Entering a season of charitable giving, a story a few days ago on NBC News caught my eye. It was about a woman named Mary Donnelly, an 83-year-old nurse who "cares for her neighbors the way people used to in this country," said news anchor Brian Williams. On Block Island, Rhode Island, Mary established a charitable foundation in 1979, and has been answering calls for help from people ever since. She responds to appeals for assistance paying electricity bills and mortgages, money to build wheelchair ramps and buy food. Mary's August fundraiser is considered the island's "the social event of the season" and provides the revenue to send out the support checks she provides. But Williams' intro for the story perhaps unwittingly leaves an unanswered question: Why do people no longer care for their neighbors the way they used to? The answer is fairly simple, actually: The government has taken on the role of caregiver/Wayne Hoffman, Idaho Freedom Foundation. More here.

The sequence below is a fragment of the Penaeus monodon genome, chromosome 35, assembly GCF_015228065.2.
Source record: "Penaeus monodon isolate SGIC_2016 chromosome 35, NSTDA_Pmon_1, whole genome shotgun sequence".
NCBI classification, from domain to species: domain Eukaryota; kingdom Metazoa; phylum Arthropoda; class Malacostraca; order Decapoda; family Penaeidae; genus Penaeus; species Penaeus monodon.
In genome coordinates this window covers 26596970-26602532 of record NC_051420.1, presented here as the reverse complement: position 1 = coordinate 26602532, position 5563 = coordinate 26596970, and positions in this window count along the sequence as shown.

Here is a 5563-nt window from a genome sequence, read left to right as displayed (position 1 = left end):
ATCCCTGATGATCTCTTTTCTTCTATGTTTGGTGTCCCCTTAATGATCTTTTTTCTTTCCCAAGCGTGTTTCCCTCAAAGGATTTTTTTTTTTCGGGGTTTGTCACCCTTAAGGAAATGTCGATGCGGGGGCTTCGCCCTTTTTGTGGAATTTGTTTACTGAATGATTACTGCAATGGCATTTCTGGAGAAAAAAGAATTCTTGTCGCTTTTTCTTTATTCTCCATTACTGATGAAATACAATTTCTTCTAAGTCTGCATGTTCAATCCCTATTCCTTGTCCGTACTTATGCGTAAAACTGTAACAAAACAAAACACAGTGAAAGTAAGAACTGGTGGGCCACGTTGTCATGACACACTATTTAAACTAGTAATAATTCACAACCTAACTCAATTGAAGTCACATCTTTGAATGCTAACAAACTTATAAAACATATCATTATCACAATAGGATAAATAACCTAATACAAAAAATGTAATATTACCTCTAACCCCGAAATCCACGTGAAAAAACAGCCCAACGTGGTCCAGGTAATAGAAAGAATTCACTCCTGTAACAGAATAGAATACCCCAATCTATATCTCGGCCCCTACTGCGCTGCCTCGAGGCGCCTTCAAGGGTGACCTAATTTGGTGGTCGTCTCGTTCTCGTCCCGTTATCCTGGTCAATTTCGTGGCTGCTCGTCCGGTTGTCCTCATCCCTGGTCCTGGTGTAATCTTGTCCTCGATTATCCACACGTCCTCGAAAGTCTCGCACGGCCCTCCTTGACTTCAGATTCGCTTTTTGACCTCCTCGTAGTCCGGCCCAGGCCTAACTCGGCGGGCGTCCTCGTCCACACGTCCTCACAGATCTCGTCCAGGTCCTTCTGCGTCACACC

Question: Do you agree with Hoffman that we're less charitable today because we expect government to take care of human needs & suffering?